from the FAS Project on Government Secrecy
Volume 2003, Issue No. 33
April 16, 2003


One of the more challenging developments in government information policy is the renewed emphasis on so-called "sensitive but unclassified" (SBU) information. This refers to information that is normally withheld from public disclosure but which can be shared throughout the government without the burden of formal classification procedures.

While the notion of SBU is responsive to the imperative of improving information sharing within government, it is troublesome from a public access point of view because it lends itself to indiscriminate withholding. This is particularly problematic in an Administration that is predisposed to official secrecy.

The challenges posed by SBU are examined in an impressive new report from the Congressional Research Service by CRS analyst Genevieve J. Knezo.

Ms. Knezo traces the genealogy of SBU as far back as a 1977 Presidential Directive that used the term "unclassified, but sensitive" and up to the present day. She examines ambiguities in the definition of SBU and how it has been employed differently by different agencies. She explains why the concept has been criticized over the years, and by whom. And she lays out a spectrum of policy options for addressing concerns about the use of SBU.

The 48 page report, which is abundantly footnoted to diverse source documents, is the best work on the topic to date.

See "'Sensitive But Unclassified' and Other Federal Security Controls on Scientific and Technical Information: History and Current Controversy" by Genevieve J. Knezo, Congressional Research Service, April 2:


There has been an unseemly tendency in the Bush Administration to award contracts for Iraq reconstruction on a sole-source basis, i.e. without a competitive bidding process. The contracts themselves are occasionally classified.

To correct this offensive practice Sen. Ron Wyden, along with Senators Collins, Clinton, Byrd and Lieberman, introduced the "Sunshine in Iraq Reconstruction Contracting Act" (S. 876).

"Contracts to rebuild Iraq should be awarded in the sunshine-- not behind a smokescreen," said Sen. Wyden. He explained the problem with "closed-door contracting," and described his proposed solution, in an April 10 floor speech introducing the bill. See:


The counterterrorism operations of Israel's internal security service known as the Shin Bet were profiled in a lengthy feature in the Israeli newspaper Ma'ariv on April 11.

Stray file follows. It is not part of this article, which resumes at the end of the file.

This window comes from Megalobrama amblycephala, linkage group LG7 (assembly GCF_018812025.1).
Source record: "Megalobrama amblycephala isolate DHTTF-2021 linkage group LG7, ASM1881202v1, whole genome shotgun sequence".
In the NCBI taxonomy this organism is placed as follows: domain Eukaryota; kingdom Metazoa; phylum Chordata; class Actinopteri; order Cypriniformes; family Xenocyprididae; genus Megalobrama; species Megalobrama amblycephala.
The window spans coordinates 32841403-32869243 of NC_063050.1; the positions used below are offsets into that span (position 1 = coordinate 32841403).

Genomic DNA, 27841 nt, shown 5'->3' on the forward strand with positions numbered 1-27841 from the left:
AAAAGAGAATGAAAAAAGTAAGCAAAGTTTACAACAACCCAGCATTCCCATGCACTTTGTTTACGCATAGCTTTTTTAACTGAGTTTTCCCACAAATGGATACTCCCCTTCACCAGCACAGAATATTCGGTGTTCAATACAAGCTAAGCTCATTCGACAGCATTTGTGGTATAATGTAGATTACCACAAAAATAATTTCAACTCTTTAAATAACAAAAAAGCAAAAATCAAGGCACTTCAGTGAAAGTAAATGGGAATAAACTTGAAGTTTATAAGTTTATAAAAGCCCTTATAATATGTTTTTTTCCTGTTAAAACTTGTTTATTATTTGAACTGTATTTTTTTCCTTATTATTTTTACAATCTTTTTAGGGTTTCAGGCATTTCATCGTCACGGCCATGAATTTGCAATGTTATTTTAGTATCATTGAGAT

The article, which was subject to military censorship, nevertheless provides the kind of first-hand operational detail that is not readily available elsewhere, and is presented in an engaging way. ("If you are discovered in the casbah, no one will come to your rescue.")

See "Missions of Shin Bet Special Operations Unit Viewed" from an article by Amit Navon, Ma'ariv, April 11, translated by the Foreign Broadcast Information Service:


The Washington Times' Insight Magazine has published an update of its inconclusive Freedom of Information Act "investigation" into the presumed location of remnants of Noah's Ark on Turkey's Mount Ararat, which is predicated on a reference in Genesis 8:4 ("And the ark rested ... upon the mountains of Ararat").

The CIA released some records under the FOIA, but the Agency has "claimed" that it has no spy satellite photographs of the Mount Ararat site, Insight reported archly. Other records may be held by the Navy.

While anyone is free to use the FOIA to ask for anything, anyone else is free to criticize the legal hijacking of the FOIA process to pursue a private obsession. That seems to be the case here.

See "Update: Noah's Ark Investigation" by Timothy W. Maier, Insight, posted April 15:

New archeological data indicates that biblical texts may not be inconsistent with the historical record in every respect. Carbon dating links a site in northern Israel to an invasion by the Egyptian Pharoah Shoshenq I around 925 BCE. He appears as "Shishak" in I Kings 14:25-26 and II Chronicles 12:3-4.

See "Carbon-14 Dates from Tel Rehov: Iron-Age Chronology, Pharaohs, and Hebrew Kings" by Hendrik J. Bruins, Johannes van der Plicht, and Amihai Mazar in Science, April 11, 2003, pp. 315-318 (not available online to non-subscribers).


Secrecy News is written by Steven Aftergood and published by the Federation of American Scientists.

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